When analyzing complex interfaces, focus states and dynamic effects rely on HTML attributes instead of CSS. Right-click any element within Inspector views and choose Show DOM Properties.
This displays all native attributes associated with the node. You can directly edit values here to modify component behavior through the Inspector rather than requiring code changes.
For example, adjusting the range slider min/max and step increments visually sets bounds, changing the checkbox/radio button names groups toggles, overwriting dataset properties hooks different remote data, and the list goes on and on.
2. Work Visually With Box Model Diagrams
Firefox eases inspection by showing the padding, borders, and margins right as you move your cursor around the website.
When clicking any node, the Inspector panel cycles between three states: geometry off, box model overlay only, and both overlay plus markup outlines.
This can be useful when you want to test if your spacing, padding, and margins have been appropriately applied to the elements.
It also makes it more straightforward to fix any issues since you can click through specific elements and see precisely what CSS styling is affecting them. Geometric analysis here can help beginners grasp spatial relationships faster.
3. Edit Colors With A Color Picker
Within Inspector, click any color swatch next to any property accepting colors like background, border, etc. It’ll show you a color slider, alpha setting, and a color picker to pull colors from your open page.
You no longer need to spend time guessing color codes or checking your design assets for the code being used. Pick it from existing elements or even images on the page.
Inspecting Elements in Safari
Safari offers the Webkit Inspector for inspecting pages on macOS systems primarily. However, you need to enable the development menu before accessing it.
Open Safari and click Safari from the Menu > Settings > Advanced. Check the box for “Show features for web developers.”
Now you can visit any website and right-click to see the “Inspect element” option available,
You can also use the keyboard shortcut, Cmd+Opt+C, to access the Inspect Element feature.
Timelines And Network Speed
Similar to most other browsers, Safari offers powerful timelines within the Safari Inspector. The resources list helps you instantly identify which files are causing rendering delays and what the reason could be. You can also see what scripts are blocking the page load.
3D View Of Website Layers
If you want to analyze the layers that make up the website, simply go to the Layers tab and you’ll be presented with a full 3D model of all the layers
Ways To Use Inspect Element
Now that we’ve set up inspector tools let’s discuss some practical ways they can be used. Here are just a few common usage examples:
Change Text Or Images
One helpful capability is modifying textual content or image assets directly within the editor. You can tweak headlines, swap logos, anonymize details, and more.
To edit any text or images, inspect the element you want to change first, then double-click within its bounds in the code editor to make the content editable.
Input anything you want, and press enter to make the changes live (temporarily).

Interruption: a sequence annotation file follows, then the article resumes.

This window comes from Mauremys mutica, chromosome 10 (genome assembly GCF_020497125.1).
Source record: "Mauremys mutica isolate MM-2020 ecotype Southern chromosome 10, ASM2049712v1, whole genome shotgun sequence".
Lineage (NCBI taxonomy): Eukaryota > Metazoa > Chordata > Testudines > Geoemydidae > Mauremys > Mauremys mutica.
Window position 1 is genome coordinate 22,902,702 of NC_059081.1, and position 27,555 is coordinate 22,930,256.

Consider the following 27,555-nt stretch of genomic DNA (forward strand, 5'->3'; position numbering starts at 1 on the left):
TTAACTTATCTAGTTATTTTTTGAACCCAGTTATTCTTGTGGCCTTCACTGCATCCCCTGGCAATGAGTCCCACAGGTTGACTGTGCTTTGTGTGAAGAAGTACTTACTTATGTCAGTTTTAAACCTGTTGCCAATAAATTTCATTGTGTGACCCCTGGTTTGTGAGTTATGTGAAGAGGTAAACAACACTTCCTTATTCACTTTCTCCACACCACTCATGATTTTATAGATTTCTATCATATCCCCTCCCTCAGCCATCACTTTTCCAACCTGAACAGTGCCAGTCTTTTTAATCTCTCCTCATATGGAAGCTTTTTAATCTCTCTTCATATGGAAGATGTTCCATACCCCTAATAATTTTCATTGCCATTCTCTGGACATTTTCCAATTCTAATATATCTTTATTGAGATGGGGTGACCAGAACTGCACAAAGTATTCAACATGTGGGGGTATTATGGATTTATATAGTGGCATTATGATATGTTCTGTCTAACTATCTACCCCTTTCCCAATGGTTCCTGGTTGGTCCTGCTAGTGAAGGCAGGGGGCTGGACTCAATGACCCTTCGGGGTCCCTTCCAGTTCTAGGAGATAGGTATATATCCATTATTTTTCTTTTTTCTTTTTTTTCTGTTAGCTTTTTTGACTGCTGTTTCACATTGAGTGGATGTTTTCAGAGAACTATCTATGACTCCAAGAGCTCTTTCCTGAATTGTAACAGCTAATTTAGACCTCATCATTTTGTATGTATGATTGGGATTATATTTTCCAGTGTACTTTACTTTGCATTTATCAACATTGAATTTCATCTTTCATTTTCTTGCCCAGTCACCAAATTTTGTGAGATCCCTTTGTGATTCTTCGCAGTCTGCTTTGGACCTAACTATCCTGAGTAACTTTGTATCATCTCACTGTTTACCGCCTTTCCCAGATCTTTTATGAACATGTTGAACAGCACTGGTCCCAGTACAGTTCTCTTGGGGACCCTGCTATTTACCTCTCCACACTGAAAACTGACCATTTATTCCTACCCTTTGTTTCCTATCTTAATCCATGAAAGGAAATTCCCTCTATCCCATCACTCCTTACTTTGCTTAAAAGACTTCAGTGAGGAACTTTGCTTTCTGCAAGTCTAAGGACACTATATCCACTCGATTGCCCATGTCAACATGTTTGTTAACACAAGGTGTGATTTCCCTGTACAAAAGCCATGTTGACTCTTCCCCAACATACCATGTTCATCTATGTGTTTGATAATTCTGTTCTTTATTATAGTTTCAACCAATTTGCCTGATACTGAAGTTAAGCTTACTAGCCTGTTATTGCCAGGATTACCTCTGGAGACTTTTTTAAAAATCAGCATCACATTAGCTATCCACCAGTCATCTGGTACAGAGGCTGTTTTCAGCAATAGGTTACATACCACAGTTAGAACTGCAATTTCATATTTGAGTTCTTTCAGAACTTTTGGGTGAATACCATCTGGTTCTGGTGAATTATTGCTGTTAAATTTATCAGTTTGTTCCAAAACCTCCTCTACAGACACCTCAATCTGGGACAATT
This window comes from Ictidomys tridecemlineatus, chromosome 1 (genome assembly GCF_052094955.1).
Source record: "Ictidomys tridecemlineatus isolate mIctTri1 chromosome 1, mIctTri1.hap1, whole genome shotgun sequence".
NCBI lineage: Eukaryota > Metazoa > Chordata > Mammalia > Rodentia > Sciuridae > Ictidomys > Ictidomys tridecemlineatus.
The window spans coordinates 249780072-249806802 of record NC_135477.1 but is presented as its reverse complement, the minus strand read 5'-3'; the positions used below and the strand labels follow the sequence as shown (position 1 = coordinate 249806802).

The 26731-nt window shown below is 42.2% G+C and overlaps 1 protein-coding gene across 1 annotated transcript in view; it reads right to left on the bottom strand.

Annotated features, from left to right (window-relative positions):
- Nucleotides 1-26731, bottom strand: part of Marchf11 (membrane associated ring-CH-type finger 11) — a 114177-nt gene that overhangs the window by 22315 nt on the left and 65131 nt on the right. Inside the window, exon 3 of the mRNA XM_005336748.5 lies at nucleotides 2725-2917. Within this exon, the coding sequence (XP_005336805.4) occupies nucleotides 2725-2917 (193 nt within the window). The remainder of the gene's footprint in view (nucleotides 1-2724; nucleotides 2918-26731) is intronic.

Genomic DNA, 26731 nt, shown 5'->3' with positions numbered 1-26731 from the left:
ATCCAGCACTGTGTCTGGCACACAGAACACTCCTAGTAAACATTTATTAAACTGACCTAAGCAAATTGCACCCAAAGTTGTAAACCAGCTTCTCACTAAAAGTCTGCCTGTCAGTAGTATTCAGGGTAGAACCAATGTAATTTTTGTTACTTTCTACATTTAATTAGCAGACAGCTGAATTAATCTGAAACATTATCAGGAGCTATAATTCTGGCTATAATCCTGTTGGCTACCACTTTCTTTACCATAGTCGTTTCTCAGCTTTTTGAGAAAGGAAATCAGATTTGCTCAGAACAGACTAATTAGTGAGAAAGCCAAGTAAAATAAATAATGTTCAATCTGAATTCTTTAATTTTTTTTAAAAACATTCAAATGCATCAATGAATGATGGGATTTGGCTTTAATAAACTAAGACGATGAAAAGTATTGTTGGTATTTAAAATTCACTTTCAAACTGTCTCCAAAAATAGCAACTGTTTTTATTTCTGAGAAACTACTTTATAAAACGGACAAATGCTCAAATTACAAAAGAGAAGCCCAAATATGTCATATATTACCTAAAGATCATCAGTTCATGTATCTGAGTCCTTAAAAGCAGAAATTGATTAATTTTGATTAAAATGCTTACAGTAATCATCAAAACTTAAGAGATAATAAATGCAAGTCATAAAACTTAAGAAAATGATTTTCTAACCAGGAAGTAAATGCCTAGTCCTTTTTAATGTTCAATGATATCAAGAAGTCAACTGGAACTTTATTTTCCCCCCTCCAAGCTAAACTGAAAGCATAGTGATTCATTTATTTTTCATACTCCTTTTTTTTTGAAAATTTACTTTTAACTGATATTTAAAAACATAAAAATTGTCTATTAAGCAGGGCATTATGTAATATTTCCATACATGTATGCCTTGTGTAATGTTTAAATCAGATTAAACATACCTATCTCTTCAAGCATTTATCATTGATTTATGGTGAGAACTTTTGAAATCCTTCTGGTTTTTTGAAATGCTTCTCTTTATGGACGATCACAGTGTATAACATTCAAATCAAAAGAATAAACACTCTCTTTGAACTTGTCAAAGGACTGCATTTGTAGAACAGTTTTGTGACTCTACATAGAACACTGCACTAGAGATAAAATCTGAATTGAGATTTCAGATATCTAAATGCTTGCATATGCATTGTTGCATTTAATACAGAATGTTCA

Change Colors, Fonts, And Styling
When inspecting various elements like links, buttons, menus, or galleries — you’ll notice attributes that define associated behavior like href destination URLs, carousel view box data sources, and more.
Much like editing textual content and CSS properties and style sheets, these HTML-level traits can be manipulated directly within Inspector.
The DOM updates these changes on the spot. So you can immediately see how the changes reshape component functionality without coding:
- Modify the href of links and buttons to redirect clicks elsewhere temporarily.
- Adjust tab role and aria tags to test accessibility improvements.
- Swap thumbnail image src attributes while building galleries.
Change Element State
Beyond basic styling, Inspector tools also allow modifying interactive element states like hover, focus, and active. Right-click elements and use the Force state options (Google Chrome) to visualize how components appear during usage.
For example, toggle a button’s active state to ensure the pushed effect is visible to users. Check disabled field borders to see if they offer proper contrast. Validate menu links highlight appropriately on focus during keyboard navigation testing.
Hide Or Delete Items
Finally, bulk hiding or deletion of page elements is possible, too. It can help identify unnecessary code bloating page size, block elements from rendering correctly, or unexpectedly hide desired content from users.
To try this, simply highlight any element in the code and press delete to remove it from the rendered view instantly.
In the screenshot, we have deleted the DreamHost’s homepage heading from our view. You can do much more with Inspect Element as you explore it.
Can you use Inspect Element on any website?
Do changes made in Inspect Element save permanently?
No. Any edits made via inspector tools only temporarily render locally within your browser view. Refreshing reverts to the default external page content. Changes will not impact actual source files whatsoever.
Can other users see tweaks when inspecting websites?
Inspect Element edits cannot be viewed by other users browsing websites, even while signing into the same browser profile across multiple devices. Think of changes as exclusive to your machine only.
Are there other developer tools beyond Inspect Element?
Absolutely. As mentioned earlier, Console, Sources, Network, and other analysis tabs also prove invaluable during development. Plus, browser extensions extend DevTools capabilities even further.
Don’t Just View Websites, Interact With The Code
So, as you surf around, keep that Inspect Element tool handy. Let curiosity guide you as you click around to see what makes things appear as they do. Who knows, you might just pick up new methods to help the web become an even more accessible and fun place!